According to ChamberOfCommerce.org, 99.9 percent of businesses in the United States are “small businesses.” But they define small business as 500 employees or less.
That’s a pretty big number to be “small.”
When I think of small business, I think of “family-owned business”—the kind where a family works together.
And when a family works together, they typically face unique challenges in addition to the normal issues a business owner faces—like some of the family wanting to work in the business and some leaving to follow their own path.
Here are some other examples of unique challenges family businesses face:
Mom and Dad currently do most of the work. They worry the kids won’t have the same work ethic and give the business the constant attention it needs. They fear they may have to place their retirement plan (selling the company) into the hands of people who treat the company as a place to work—merely a job, not their own creation.
Fighting for Fairness
Then there’s the added problem of how to sell to the kids who stayed. You can’t just give the company to them because your company is typically the biggest asset you have to sell. So how do you get them the keys to the front door—fairly priced for everyone involved—and not disinherit the other kids?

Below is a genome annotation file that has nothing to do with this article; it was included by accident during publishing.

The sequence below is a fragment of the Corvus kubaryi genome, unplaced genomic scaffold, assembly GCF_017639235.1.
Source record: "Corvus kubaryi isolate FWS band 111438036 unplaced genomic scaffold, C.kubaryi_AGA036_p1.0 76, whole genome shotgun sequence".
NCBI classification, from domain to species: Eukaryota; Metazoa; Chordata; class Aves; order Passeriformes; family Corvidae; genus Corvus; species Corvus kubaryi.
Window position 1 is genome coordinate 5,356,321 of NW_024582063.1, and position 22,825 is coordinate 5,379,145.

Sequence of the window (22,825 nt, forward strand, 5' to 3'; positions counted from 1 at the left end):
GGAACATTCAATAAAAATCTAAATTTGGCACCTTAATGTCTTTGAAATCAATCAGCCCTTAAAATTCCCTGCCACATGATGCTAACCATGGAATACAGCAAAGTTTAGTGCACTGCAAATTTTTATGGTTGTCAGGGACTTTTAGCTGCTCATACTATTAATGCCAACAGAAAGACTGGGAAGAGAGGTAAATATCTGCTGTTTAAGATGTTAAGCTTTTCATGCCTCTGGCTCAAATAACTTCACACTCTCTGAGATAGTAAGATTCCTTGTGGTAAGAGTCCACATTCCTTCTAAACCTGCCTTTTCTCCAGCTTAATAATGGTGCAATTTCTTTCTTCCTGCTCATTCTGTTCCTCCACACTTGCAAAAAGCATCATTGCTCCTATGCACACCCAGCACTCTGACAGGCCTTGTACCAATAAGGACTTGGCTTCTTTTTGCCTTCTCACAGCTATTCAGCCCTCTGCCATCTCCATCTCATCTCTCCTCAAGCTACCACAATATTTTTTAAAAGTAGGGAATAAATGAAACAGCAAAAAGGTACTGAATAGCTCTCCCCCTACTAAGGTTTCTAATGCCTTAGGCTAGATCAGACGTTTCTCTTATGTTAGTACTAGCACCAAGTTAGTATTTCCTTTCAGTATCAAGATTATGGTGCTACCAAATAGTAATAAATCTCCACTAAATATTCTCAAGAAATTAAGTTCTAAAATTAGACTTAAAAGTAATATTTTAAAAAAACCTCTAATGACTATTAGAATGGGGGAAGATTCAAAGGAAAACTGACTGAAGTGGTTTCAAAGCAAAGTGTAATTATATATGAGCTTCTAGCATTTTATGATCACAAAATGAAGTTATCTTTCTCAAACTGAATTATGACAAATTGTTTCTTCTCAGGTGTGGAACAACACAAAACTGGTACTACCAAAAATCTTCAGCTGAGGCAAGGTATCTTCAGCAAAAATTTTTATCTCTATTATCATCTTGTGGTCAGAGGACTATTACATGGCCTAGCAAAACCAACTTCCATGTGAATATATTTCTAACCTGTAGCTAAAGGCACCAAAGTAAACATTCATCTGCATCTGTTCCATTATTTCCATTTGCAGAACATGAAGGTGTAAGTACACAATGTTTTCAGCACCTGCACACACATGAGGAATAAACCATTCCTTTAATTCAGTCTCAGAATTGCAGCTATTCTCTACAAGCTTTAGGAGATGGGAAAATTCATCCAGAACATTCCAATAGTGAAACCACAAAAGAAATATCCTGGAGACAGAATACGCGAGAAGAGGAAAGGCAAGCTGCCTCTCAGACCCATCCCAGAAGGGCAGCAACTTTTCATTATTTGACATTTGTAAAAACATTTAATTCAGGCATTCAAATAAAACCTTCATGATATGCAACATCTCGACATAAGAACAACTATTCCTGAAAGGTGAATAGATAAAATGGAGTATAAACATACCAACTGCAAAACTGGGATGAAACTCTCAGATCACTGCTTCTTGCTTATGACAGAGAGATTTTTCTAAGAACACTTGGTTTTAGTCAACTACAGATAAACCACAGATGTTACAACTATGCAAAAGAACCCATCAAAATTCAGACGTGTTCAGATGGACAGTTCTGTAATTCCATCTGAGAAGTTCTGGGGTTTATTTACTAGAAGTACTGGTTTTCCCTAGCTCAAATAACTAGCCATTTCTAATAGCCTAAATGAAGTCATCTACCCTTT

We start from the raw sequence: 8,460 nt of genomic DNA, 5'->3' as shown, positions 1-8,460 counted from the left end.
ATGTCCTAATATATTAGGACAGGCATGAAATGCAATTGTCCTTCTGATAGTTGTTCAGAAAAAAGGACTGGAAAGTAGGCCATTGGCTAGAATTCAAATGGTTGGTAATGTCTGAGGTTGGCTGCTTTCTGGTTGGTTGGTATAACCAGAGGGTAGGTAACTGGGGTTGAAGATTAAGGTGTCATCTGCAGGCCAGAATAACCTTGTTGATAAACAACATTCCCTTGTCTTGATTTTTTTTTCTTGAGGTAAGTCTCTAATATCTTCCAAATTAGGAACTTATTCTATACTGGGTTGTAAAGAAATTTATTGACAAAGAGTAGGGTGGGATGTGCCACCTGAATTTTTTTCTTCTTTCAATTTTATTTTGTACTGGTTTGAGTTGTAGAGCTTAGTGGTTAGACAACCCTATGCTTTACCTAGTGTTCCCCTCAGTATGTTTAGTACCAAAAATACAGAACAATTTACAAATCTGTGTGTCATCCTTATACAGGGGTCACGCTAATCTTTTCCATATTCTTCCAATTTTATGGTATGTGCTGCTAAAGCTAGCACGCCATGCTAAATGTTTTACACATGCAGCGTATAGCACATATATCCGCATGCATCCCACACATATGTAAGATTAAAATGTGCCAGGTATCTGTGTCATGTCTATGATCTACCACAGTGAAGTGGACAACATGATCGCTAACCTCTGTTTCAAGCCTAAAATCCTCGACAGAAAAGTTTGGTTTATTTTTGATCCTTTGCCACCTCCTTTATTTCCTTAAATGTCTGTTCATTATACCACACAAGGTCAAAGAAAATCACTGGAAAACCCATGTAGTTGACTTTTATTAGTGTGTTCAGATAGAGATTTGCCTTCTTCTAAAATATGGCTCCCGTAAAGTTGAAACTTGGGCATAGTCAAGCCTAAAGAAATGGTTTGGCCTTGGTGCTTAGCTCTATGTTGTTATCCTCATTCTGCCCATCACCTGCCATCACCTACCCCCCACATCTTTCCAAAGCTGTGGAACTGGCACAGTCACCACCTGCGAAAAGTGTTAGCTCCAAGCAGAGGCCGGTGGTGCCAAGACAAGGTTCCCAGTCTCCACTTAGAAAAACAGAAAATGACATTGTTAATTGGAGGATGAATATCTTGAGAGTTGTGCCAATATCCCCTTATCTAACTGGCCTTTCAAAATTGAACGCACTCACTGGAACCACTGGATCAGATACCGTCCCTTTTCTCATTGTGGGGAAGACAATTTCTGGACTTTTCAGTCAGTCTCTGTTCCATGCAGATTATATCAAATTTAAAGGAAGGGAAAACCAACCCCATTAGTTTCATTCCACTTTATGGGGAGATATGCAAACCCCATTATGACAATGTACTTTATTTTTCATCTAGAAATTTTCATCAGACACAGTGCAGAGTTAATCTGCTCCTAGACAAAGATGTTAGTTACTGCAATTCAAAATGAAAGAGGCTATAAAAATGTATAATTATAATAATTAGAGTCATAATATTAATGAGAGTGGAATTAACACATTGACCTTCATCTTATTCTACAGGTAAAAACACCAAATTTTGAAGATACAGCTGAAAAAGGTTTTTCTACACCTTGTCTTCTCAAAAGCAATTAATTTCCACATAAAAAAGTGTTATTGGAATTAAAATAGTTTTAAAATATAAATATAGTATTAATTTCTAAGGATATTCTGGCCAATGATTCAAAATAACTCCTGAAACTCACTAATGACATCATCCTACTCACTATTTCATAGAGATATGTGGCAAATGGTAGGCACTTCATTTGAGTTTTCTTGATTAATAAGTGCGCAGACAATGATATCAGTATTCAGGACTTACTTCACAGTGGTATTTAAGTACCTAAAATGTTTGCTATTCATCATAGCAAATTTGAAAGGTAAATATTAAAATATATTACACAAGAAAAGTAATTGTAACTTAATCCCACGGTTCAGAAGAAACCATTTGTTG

Within a family business, there can also be personality conflicts, where arguments occur because there are siblings involved and they’ve argued since childhood. They may not like each other but are forced to stay in the business together because nobody can be fired.
For some families who work together, business becomes the primary topic of conversation. My wife, daughter, and son-in-law all work in our practice. But we have two boys who do not work in the company—and they eventually got tired of listening to us talk about work at Sunday dinner, so we made a rule: no talking about work on the weekends or at the dinner table.
I have found that the best solution to family issues, whether at home or work, is to communicate with each other.
Communicate about problems, successes, bottle necks, and solutions. Communicate when someone has done something that hurts your feelings or said something that was way out of line. The communication doesn’t need to be aggressive or hurtful; instead, it should be conducted in a healthy way, with a “we are better than that” mindset.
One of the ways I cultivate communication in our practice is by always having an open door. I regularly tell my team members, “If you want to talk to me about something, just put it on my calendar, and when it’s time, stand in my doorway. We will talk about whatever you want to discuss.”
When you give your team (and in this case, your family) an opportunity to address challenges in a direct, non-confrontational way, you open doors for resolution and growth.